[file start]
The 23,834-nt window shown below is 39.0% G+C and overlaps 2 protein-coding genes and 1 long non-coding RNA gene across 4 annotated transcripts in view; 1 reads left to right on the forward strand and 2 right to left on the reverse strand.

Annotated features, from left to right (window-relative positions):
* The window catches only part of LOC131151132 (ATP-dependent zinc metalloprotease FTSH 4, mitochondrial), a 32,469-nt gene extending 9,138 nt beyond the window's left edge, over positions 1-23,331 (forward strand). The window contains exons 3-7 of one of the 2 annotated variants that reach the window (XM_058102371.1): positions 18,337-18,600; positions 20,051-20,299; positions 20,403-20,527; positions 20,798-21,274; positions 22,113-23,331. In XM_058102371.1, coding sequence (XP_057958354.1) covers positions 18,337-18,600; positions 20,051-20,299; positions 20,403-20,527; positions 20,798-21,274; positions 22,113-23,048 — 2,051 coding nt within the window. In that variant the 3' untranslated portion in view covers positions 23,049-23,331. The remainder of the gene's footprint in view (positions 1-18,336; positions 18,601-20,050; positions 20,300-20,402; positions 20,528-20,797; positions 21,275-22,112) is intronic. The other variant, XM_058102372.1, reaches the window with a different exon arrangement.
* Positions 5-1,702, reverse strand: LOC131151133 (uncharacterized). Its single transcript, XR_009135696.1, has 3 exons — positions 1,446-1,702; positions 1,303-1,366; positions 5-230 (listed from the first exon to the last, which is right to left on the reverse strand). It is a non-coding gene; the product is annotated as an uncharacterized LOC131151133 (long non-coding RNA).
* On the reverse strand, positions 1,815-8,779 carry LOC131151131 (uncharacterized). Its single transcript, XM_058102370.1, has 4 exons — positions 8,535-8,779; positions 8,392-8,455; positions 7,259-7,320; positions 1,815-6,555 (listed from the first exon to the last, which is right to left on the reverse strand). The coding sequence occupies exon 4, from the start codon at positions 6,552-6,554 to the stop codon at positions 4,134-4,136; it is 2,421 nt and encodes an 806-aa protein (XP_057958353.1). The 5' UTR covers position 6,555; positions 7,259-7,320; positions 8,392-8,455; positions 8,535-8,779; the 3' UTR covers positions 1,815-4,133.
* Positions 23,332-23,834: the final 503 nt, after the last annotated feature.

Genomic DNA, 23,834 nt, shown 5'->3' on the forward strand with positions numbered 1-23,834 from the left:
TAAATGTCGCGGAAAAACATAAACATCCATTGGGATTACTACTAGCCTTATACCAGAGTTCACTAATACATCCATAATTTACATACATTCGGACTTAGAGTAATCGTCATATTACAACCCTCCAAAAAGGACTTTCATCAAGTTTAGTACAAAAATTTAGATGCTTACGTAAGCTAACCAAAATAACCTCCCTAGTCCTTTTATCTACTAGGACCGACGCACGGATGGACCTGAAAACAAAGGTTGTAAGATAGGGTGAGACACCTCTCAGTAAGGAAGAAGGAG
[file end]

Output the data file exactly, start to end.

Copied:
The 23,834-nt window shown below is 39.0% G+C and overlaps 2 protein-coding genes and 1 long non-coding RNA gene across 4 annotated transcripts in view; 1 reads left to right on the forward strand and 2 right to left on the reverse strand.

Annotated features, from left to right (window-relative positions):
* The window catches only part of LOC131151132 (ATP-dependent zinc metalloprotease FTSH 4, mitochondrial), a 32,469-nt gene extending 9,138 nt beyond the window's left edge, over positions 1-23,331 (forward strand). The window contains exons 3-7 of one of the 2 annotated variants that reach the window (XM_058102371.1): positions 18,337-18,600; positions 20,051-20,299; positions 20,403-20,527; positions 20,798-21,274; positions 22,113-23,331. In XM_058102371.1, coding sequence (XP_057958354.1) covers positions 18,337-18,600; positions 20,051-20,299; positions 20,403-20,527; positions 20,798-21,274; positions 22,113-23,048 — 2,051 coding nt within the window. In that variant the 3' untranslated portion in view covers positions 23,049-23,331. The remainder of the gene's footprint in view (positions 1-18,336; positions 18,601-20,050; positions 20,300-20,402; positions 20,528-20,797; positions 21,275-22,112) is intronic. The other variant, XM_058102372.1, reaches the window with a different exon arrangement.
* Positions 5-1,702, reverse strand: LOC131151133 (uncharacterized). Its single transcript, XR_009135696.1, has 3 exons — positions 1,446-1,702; positions 1,303-1,366; positions 5-230 (listed from the first exon to the last, which is right to left on the reverse strand). It is a non-coding gene; the product is annotated as an uncharacterized LOC131151133 (long non-coding RNA).
* On the reverse strand, positions 1,815-8,779 carry LOC131151131 (uncharacterized). Its single transcript, XM_058102370.1, has 4 exons — positions 8,535-8,779; positions 8,392-8,455; positions 7,259-7,320; positions 1,815-6,555 (listed from the first exon to the last, which is right to left on the reverse strand). The coding sequence occupies exon 4, from the start codon at positions 6,552-6,554 to the stop codon at positions 4,134-4,136; it is 2,421 nt and encodes an 806-aa protein (XP_057958353.1). The 5' UTR covers position 6,555; positions 7,259-7,320; positions 8,392-8,455; positions 8,535-8,779; the 3' UTR covers positions 1,815-4,133.
* Positions 23,332-23,834: the final 503 nt, after the last annotated feature.

Genomic DNA, 23,834 nt, shown 5'->3' on the forward strand with positions numbered 1-23,834 from the left:
TAAATGTCGCGGAAAAACATAAACATCCATTGGGATTACTACTAGCCTTATACCAGAGTTCACTAATACATCCATAATTTACATACATTCGGACTTAGAGTAATCGTCATATTACAACCCTCCAAAAAGGACTTTCATCAAGTTTAGTACAAAAATTTAGATGCTTACGTAAGCTAACCAAAATAACCTCCCTAGTCCTTTTATCTACTAGGACCGACGCACGGATGGACCTGAAAACAAAGGTTGTAAGATAGGGTGAGACACCTCTCAGTAAGGAAGAAGGAG